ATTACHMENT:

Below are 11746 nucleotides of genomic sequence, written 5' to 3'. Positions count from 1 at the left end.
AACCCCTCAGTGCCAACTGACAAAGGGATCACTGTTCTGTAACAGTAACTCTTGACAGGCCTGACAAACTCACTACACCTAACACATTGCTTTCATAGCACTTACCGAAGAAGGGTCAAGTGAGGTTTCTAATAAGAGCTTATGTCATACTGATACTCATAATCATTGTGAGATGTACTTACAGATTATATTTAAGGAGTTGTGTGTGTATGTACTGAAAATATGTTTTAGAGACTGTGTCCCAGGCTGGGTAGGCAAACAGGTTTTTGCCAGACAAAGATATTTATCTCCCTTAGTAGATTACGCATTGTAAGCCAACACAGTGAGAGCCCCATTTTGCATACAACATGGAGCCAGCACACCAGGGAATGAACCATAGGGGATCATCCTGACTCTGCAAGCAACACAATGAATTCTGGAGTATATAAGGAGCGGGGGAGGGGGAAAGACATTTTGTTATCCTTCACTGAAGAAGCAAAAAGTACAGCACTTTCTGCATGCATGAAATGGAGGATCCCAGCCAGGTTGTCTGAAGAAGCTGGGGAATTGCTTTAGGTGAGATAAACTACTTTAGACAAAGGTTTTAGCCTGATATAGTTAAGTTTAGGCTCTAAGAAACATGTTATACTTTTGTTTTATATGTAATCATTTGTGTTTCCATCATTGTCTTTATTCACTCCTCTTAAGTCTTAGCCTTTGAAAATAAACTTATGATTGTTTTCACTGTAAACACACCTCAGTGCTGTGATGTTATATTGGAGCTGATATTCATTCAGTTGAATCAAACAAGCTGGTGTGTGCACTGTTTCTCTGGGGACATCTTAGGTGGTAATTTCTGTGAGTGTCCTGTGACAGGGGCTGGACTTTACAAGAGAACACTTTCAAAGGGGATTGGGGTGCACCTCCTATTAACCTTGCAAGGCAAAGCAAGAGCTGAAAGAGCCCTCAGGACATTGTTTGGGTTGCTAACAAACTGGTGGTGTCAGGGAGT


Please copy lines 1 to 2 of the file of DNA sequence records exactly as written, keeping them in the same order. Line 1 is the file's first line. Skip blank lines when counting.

Below are 11746 nucleotides of genomic sequence, written 5' to 3'. Positions count from 1 at the left end.
AACCCCTCAGTGCCAACTGACAAAGGGATCACTGTTCTGTAACAGTAACTCTTGACAGGCCTGACAAACTCACTACACCTAACACATTGCTTTCATAGCACTTACCGAAGAAGGGTCAAGTGAGGTTTCTAATAAGAGCTTATGTCATACTGATACTCATAATCATTGTGAGATGTACTTACAGATTATATTTAAGGAGTTGTGTGTGTATGTACTGAAAATATGTTTTAGAGACTGTGTCCCAGGCTGGGTAGGCAAACAGGTTTTTGCCAGACAAAGATATTTATCTCCCTTAGTAGATTACGCATTGTAAGCCAACACAGTGAGAGCCCCATTTTGCATACAACATGGAGCCAGCACACCAGGGAATGAACCATAGGGGATCATCCTGACTCTGCAAGCAACACAATGAATTCTGGAGTATATAAGGAGCGGGGGAGGGGGAAAGACATTTTGTTATCCTTCACTGAAGAAGCAAAAAGTACAGCACTTTCTGCATGCATGAAATGGAGGATCCCAGCCAGGTTGTCTGAAGAAGCTGGGGAATTGCTTTAGGTGAGATAAACTACTTTAGACAAAGGTTTTAGCCTGATATAGTTAAGTTTAGGCTCTAAGAAACATGTTATACTTTTGTTTTATATGTAATCATTTGTGTTTCCATCATTGTCTTTATTCACTCCTCTTAAGTCTTAGCCTTTGAAAATAAACTTATGATTGTTTTCACTGTAAACACACCTCAGTGCTGTGATGTTATATTGGAGCTGATATTCATTCAGTTGAATCAAACAAGCTGGTGTGTGCACTGTTTCTCTGGGGACATCTTAGGTGGTAATTTCTGTGAGTGTCCTGTGACAGGGGCTGGACTTTACAAGAGAACACTTTCAAAGGGGATTGGGGTGCACCTCCTATTAACCTTGCAAGGCAAAGCAAGAGCTGAAAGAGCCCTCAGGACATTGTTTGGGTTGCTAACAAACTGGTGGTGTCAGGGAGT